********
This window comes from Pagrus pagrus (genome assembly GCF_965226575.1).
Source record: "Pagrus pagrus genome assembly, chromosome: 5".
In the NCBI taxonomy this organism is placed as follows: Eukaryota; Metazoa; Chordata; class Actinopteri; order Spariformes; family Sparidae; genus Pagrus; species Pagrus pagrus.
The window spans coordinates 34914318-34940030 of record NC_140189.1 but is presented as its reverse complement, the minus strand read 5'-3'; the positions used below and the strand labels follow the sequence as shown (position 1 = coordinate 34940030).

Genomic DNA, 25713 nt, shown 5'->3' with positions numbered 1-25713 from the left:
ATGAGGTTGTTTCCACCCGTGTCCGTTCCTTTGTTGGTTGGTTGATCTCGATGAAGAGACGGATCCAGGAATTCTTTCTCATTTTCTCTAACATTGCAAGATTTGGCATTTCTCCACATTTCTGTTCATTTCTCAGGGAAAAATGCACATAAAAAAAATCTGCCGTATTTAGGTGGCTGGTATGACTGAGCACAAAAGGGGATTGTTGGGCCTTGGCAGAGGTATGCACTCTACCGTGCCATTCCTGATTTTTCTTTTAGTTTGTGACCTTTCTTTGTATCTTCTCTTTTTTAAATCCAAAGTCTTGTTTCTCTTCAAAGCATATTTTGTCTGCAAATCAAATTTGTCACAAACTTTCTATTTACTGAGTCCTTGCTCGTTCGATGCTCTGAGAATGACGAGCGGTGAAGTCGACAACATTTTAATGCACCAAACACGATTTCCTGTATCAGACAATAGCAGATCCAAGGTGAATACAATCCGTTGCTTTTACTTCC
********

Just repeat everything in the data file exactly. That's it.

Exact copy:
This window comes from Pagrus pagrus (genome assembly GCF_965226575.1).
Source record: "Pagrus pagrus genome assembly, chromosome: 5".
In the NCBI taxonomy this organism is placed as follows: Eukaryota; Metazoa; Chordata; class Actinopteri; order Spariformes; family Sparidae; genus Pagrus; species Pagrus pagrus.
The window spans coordinates 34914318-34940030 of record NC_140189.1 but is presented as its reverse complement, the minus strand read 5'-3'; the positions used below and the strand labels follow the sequence as shown (position 1 = coordinate 34940030).

Genomic DNA, 25713 nt, shown 5'->3' with positions numbered 1-25713 from the left:
ATGAGGTTGTTTCCACCCGTGTCCGTTCCTTTGTTGGTTGGTTGATCTCGATGAAGAGACGGATCCAGGAATTCTTTCTCATTTTCTCTAACATTGCAAGATTTGGCATTTCTCCACATTTCTGTTCATTTCTCAGGGAAAAATGCACATAAAAAAAATCTGCCGTATTTAGGTGGCTGGTATGACTGAGCACAAAAGGGGATTGTTGGGCCTTGGCAGAGGTATGCACTCTACCGTGCCATTCCTGATTTTTCTTTTAGTTTGTGACCTTTCTTTGTATCTTCTCTTTTTTAAATCCAAAGTCTTGTTTCTCTTCAAAGCATATTTTGTCTGCAAATCAAATTTGTCACAAACTTTCTATTTACTGAGTCCTTGCTCGTTCGATGCTCTGAGAATGACGAGCGGTGAAGTCGACAACATTTTAATGCACCAAACACGATTTCCTGTATCAGACAATAGCAGATCCAAGGTGAATACAATCCGTTGCTTTTACTTCC